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Extraordinary self-portrait

In 1553 Maarten van Heemskerck painted one of the most remarkable self-portraits in the history of European art: ‘Self-Portrait with Colosseum’. This very special double portrait forms the focal point of this exhibition.

Maarten van Heemskerck, Self portrait with the Colosseum, 1553
Maarten van Heemskerck, Self portrait with the Colosseum, 1553

Van Heemskerck’s ‘Self-Portrait with Colosseum’ recently arrived in Rotterdam from the Fitzwilliam Museum in Cambridge. Maarten Van Heemskerck painted this portrait many years after his return from Rome. He lived in the ‘Eternal City’ from 1532 to 1536/1537, where he was inspired by the remnants of classical antiquity. This painting shows his self-portrait against the backdrop of the ruins of the Colosseum: the ultimate symbol of Rome. Upon closer inspection we see that he is not standing in front of the actual Colosseum, but a painting of the building. A label bearing his signature is attached to the painting with red sealing wax. In this ‘image within an image’ a painter can be seen sketching the Colosseum: this is Van Heemskerck himself, when he was living in Rome. This double portrait tells us just how important his stay in the city some twenty years earlier remained for him.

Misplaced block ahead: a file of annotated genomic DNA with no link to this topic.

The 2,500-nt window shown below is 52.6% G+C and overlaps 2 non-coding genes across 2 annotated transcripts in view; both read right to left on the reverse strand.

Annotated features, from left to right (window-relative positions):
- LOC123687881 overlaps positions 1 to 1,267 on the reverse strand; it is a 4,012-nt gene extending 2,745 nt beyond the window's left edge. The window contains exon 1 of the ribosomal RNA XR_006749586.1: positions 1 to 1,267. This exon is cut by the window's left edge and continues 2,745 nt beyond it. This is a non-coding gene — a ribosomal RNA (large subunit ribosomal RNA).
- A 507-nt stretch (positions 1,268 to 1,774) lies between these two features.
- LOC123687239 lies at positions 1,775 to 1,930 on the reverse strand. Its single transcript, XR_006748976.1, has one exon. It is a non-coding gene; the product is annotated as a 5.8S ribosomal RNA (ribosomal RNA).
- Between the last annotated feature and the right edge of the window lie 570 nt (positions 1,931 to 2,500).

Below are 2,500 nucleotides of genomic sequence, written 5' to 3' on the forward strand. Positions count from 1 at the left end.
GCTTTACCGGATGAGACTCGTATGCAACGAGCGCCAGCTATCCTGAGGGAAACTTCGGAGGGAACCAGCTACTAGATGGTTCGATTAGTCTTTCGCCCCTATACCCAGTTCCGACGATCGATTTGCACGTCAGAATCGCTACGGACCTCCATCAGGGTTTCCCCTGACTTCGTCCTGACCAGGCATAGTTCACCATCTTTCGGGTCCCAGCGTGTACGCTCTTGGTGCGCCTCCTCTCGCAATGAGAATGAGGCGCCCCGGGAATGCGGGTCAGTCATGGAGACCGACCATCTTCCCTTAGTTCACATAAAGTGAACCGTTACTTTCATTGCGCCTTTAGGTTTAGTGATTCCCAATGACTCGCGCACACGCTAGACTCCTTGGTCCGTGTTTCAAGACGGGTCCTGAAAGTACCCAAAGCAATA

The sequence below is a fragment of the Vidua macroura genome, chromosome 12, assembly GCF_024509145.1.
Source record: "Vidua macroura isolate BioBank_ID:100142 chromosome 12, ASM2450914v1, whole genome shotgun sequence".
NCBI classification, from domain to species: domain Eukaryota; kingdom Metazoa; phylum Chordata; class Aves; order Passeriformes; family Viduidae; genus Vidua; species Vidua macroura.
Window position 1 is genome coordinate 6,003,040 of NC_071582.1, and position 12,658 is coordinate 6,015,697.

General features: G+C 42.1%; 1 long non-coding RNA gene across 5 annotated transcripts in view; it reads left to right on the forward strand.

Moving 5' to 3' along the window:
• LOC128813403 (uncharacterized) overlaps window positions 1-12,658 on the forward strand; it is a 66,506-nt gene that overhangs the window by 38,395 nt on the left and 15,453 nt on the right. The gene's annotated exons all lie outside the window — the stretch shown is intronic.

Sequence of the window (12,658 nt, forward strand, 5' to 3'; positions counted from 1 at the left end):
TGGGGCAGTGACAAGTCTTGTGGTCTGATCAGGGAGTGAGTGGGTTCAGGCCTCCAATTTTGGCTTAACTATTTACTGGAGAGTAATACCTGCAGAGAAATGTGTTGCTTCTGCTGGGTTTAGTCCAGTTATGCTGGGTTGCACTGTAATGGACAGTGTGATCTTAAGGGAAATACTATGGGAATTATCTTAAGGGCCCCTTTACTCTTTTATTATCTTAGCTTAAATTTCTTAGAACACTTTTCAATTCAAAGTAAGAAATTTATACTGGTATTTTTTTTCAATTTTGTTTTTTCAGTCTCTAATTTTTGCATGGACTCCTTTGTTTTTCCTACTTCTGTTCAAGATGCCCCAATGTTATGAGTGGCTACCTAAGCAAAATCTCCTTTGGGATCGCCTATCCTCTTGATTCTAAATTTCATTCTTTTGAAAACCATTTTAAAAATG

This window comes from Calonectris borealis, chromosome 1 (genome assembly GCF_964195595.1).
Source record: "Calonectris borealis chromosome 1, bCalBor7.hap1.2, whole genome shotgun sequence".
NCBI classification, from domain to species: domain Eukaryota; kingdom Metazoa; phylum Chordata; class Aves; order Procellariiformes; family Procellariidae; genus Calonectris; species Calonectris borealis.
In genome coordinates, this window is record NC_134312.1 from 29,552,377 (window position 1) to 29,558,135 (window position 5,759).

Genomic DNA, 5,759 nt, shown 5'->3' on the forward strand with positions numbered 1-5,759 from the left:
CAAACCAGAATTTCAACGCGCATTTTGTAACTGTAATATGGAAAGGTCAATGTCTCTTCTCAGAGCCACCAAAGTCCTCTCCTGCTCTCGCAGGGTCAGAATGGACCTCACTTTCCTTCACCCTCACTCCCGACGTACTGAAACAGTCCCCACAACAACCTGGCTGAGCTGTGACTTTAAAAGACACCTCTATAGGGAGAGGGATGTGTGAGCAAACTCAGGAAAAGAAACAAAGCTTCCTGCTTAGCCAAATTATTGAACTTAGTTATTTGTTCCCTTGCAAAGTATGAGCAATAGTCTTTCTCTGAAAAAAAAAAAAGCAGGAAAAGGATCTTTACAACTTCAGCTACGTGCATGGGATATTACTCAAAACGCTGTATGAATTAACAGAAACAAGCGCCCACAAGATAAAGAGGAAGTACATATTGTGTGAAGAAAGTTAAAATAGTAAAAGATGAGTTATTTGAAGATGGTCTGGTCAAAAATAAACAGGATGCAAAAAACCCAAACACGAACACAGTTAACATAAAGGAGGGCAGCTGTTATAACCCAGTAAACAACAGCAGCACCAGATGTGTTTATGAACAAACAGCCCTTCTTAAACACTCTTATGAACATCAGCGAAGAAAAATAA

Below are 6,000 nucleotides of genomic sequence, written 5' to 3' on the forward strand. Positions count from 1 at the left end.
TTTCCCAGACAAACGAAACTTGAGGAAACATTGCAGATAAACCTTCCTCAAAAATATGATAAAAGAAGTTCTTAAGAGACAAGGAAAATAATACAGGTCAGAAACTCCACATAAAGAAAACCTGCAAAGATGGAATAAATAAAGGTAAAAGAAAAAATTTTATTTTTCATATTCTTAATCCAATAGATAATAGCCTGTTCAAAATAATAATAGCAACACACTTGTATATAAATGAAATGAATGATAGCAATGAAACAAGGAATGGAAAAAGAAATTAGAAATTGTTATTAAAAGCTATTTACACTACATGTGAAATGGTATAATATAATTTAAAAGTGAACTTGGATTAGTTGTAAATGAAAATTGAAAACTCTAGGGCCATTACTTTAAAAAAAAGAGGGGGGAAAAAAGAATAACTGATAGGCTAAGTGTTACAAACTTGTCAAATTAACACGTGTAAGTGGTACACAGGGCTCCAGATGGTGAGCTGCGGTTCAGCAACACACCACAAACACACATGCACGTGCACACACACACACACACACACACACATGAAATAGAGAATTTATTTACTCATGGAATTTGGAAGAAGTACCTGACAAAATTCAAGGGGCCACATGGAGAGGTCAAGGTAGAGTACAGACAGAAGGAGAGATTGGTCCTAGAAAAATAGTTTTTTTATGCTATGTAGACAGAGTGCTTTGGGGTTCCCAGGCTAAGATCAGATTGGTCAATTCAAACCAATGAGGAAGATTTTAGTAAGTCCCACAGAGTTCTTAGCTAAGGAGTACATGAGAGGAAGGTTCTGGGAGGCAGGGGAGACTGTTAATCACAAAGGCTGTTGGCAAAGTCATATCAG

This wonderful portrait forms the basis for a selection of works in the exhibition Maarten van Heemskerck – Ancient Rome Relives, including paintings, sketches and prints by the famous artist from Haarlem. Many of the sketches that Van Heemskerck made during his stay in Rome are in the Kupferstichkabinett in Berlin and cannot be loaned to the exhibition, but several are reproduced in the booklet that accompanies the exhibition. These sketches provide characteristic examples of the influence of Van Heemskerck’s stay in Rome on his later work. This exhibition has been made possible thanks to a gift from the Thalatta Foundation.

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